This dish is always better when made a day in advance.
We have been growing artichokes in the garden, but I mistakenly planted a globe variety. I have decided to let these bloom (see photo below) and will then replace them with 'violet de provence' artichokes for next year.
Catherine de Medici is credited with introducing Artichokes to the French Court in the first half of the 16th Century. By the end of the century artichokes were cultivated throughout France, Spain and Italy. Britian never succumbed to the artichoke's charms and to this day, they are a rarer sight.
This recipe uses the 'violet' variety of artichoke. This variety is normally about 5cm\2 inches in diameter and more elongated than the globe varieties.
I have given a lot of visual tips on handling artichokes to help those less familiar with them.
A hot summer's day calls for a cocktail with a bit of a breeze flowing through it. Something that refreshes, but also gently reminds you it's not just fruit juice in that fancy glass. Nothing fits that bill better than a champagne or sparkling wine-based cocktail. And we especially like mixing them here at Circle of Misse since there are so many excellent bubblies available from our local Loire Valley producers. This drink, the French 75, with its cool gin overtones, summery citrus notes, and celebratory bubbles, beautifully Frenchifies that most sun-friendly of drinks, the Gin and Tonic.
It reportedly originates from Henry's Bar in Paris, where it was created sometime in the 1920s to celebrate the famous French 75 rifle used in World War I. The idea being, according to the Savoy Cocktail Book, that the drink "hits with remarkable precision." As with most famous cocktails, origin stories abound, including one that a World War I flying ace created it and another that it's a British drink brought to France by Americans. A bored bartender at Henry's in Paris rings most true.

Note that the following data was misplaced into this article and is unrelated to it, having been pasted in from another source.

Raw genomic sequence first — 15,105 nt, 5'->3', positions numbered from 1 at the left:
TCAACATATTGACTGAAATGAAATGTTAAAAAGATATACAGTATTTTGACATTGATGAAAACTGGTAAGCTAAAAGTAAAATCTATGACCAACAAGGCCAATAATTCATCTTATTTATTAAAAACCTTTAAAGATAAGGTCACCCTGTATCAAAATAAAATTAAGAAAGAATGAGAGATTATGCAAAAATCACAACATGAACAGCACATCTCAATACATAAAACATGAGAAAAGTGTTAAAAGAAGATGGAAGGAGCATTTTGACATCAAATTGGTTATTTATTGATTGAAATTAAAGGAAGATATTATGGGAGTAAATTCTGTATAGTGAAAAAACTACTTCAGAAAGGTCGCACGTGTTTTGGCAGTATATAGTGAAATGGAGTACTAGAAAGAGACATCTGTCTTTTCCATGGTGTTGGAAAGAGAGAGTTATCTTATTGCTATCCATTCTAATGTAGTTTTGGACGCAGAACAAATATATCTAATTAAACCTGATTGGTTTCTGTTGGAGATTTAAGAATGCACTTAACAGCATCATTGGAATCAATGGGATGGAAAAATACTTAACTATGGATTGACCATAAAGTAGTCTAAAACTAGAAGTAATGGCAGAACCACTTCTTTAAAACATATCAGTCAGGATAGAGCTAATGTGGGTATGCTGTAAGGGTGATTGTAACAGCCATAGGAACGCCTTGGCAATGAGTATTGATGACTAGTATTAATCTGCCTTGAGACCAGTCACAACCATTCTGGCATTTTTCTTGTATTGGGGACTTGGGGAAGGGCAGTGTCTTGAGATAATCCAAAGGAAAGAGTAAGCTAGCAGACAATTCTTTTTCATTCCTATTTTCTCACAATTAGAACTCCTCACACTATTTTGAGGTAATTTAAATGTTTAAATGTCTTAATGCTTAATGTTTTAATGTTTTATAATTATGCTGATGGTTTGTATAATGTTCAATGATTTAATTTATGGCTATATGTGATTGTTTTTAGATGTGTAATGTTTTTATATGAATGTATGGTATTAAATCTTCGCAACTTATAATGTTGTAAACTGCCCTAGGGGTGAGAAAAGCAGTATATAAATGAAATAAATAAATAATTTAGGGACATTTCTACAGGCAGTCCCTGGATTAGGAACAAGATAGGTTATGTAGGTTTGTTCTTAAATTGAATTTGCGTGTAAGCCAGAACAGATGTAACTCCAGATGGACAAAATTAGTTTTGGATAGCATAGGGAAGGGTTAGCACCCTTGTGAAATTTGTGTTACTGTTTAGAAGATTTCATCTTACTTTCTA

We have started experimenting with some of the classic French hors-d'oeuvre. We covered Tapenade last week as it is popular in summer, but celeri remoulade, champignons à la Grecque and grated carrot salad are ubiquitous, available mass-produced in every French supermarket, and most taste as boring and predictable as store-bought coleslaw.
Our starting point has been the notion that something becomes popular and enters the realm of 'classic' because it is or was good, likely very good. As time moves on and once industrial manufacturing gets involved, there may be little of the original 'classic' left.
There have been olive pastes and concoctions around the mediterranean for centuries, but this dish is relatively recent. It was the invention of Chef Meynier of 'La Maison Dorée' in Marseilles and dates from the 1880s. My version uses a higher proportion of olives and includes lemon zest for added zing.
We're growing several varieties with different hues at the moment, including small plum tomatoes, which we cut in half for this dish. Use whatever small tomatoes you can get your hands on. The fresher the better, and you should aim for cherry tomato-size. Like the name suggests, this is an upside-down tart. The pastry goes on top then you flip it over (carefully) when ready to serve.